View synonyms
  • 4Used for emphasis in questions expressing astonishment or outrage.

    ‘who ever heard of a grown man being frightened of the dark?’
    ‘why ever did you do it?’
    • ‘He said this is the most ridiculous question he has ever heard and then hung up on me.’
    • ‘How did we ever manage without this mass collective memory of objects?’
    • ‘Did you ever consider the fact that people might like to get on the train behind you?’
    • ‘How the hell did we ever manage to get through an election night before the internet?’
    • ‘How in the name of whichever gods did they ever pass their driving tests?’
    • ‘The problem is at which point did you ever consider the rating of the readers about this newspaper?’
    • ‘Did they ever actually tell you that there were no jobs they had for you?’
    • ‘We hooked up with the wedding party towards the inebriate end of the evening - my word, did we ever.’
    at all, in any way, on earth
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Phrases

  • if ever there was

    • An assertion that the person or thing referred to is a perfect or undoubted example of its kind.

      ‘if ever there was a tablet perfect for kids this is it’
      ‘this is a geek film if ever there was one’
      • ‘That was an understatement if there ever was one!’
      • ‘She's a glamorous gran if ever there was one.’
      • ‘He was a master-mind, if ever there was one.’
      • ‘If there ever was a time to try and mop up as much support as possible from these areas, this is it.’
      • ‘If ever there was a movie made for the DVD era, this is it.’
  • yours ever

    • A formula used to end an informal letter, before the signature.

      • ‘With love to you all, ever yours sincerely,…’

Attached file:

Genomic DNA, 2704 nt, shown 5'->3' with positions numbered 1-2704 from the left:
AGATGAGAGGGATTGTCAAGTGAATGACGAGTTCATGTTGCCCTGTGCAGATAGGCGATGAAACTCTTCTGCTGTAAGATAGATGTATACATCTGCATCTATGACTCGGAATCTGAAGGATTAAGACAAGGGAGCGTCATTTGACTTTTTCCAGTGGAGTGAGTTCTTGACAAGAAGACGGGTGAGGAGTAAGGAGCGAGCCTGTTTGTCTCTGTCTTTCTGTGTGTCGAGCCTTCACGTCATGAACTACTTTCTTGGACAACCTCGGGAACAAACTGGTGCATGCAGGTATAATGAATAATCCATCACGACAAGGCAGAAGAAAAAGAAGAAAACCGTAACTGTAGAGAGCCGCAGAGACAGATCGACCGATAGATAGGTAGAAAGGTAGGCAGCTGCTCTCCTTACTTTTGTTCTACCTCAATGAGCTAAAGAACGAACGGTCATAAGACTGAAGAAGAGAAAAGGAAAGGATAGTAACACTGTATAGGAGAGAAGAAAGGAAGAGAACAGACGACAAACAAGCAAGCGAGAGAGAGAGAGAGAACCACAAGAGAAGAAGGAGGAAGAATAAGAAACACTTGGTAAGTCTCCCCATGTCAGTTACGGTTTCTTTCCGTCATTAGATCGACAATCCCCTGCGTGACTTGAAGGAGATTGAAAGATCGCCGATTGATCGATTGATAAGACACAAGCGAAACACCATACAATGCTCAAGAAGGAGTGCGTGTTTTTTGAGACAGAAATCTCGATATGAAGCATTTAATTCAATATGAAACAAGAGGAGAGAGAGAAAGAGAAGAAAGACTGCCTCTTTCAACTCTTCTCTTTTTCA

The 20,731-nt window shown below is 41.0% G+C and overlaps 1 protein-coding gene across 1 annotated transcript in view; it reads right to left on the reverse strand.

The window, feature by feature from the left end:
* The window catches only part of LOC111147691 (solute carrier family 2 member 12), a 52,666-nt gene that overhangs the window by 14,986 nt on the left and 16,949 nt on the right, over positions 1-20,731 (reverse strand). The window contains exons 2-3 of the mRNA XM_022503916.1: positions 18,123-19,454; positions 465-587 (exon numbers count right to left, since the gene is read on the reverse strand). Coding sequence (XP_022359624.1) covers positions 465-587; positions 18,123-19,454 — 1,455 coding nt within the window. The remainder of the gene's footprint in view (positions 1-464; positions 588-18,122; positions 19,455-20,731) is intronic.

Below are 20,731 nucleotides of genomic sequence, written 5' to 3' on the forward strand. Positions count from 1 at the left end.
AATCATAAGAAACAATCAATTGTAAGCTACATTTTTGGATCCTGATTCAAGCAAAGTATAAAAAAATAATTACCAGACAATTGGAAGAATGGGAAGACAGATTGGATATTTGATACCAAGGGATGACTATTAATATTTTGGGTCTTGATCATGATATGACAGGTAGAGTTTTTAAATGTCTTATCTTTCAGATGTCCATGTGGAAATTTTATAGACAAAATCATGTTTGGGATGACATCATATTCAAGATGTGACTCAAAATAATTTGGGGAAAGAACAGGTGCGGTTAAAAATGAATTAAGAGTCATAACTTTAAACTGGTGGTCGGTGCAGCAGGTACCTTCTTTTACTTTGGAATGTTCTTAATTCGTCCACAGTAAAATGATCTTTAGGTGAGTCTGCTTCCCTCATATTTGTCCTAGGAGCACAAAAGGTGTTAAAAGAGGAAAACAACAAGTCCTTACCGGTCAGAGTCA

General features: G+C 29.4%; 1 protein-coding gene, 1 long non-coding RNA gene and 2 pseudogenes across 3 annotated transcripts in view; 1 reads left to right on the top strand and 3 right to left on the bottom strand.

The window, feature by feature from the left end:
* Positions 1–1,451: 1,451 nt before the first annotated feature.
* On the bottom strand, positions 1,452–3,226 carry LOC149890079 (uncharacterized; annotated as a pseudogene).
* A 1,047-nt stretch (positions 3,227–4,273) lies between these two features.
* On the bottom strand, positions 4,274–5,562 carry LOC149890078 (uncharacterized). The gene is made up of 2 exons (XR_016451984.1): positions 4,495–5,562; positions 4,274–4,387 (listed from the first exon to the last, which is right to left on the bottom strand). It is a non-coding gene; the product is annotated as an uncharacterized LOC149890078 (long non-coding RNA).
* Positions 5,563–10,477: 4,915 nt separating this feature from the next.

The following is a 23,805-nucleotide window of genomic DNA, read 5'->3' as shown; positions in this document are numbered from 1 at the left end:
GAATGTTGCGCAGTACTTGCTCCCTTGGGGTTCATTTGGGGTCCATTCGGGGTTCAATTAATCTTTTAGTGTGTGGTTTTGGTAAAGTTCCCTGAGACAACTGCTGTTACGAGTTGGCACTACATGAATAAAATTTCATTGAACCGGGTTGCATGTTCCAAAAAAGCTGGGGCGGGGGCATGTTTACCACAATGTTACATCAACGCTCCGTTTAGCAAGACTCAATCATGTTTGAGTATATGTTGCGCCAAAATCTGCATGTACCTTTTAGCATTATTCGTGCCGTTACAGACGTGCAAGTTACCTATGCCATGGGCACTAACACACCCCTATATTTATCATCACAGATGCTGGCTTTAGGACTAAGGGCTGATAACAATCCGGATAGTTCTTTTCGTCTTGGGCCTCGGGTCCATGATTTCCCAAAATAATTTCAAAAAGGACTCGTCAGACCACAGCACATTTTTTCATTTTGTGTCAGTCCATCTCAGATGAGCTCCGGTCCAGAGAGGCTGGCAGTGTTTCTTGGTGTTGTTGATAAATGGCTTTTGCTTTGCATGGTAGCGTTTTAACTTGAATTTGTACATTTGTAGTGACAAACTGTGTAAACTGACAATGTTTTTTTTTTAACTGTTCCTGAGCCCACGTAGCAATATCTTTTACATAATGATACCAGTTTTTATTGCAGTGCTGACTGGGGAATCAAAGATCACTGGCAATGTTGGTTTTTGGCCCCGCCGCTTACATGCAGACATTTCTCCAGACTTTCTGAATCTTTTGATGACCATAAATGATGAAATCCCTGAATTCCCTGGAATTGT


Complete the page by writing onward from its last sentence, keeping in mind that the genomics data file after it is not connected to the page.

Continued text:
• ‘I remain as ever yours, hoping to be with you soon.’
  • ever again

    • usually with negativeAt any time in the future.

      ‘I never have to set foot inside a classroom ever again’
      ‘I honestly cannot imagine ever again working in an office for someone else’
      • ‘Needless to say, I never talked to her ever again.’
      • ‘I refuse to venture into my local occult store ever again.’
      • ‘Now I'll never fall asleep in a cab, ever again.’
      • ‘I see no reason to watch Indiana basketball ever again.’
      • ‘All jokes aside, I'd be quite happy not to hear about him ever again.’
      • ‘The man says he doesn't plan to be a candidate for any public office ever again in life.’
      • ‘Richard does not want to see me ever again.’
      • ‘I'm too scared to eat chocolate ever again.’
      • ‘I hope their bland, tasteless products never pass my lips ever again.’
      • ‘Then there'd be no need to go down the populist route ever again.’
  • ever and anon

    • archaic Occasionally.

      ‘ever and anon the stillness is rent by the scream of a gibbon’
      • ‘Meantime, Fedellah was calmly eyeing the right whale's head, and ever and anon glancing from the deep wrinkles there to the lines in his own hand.’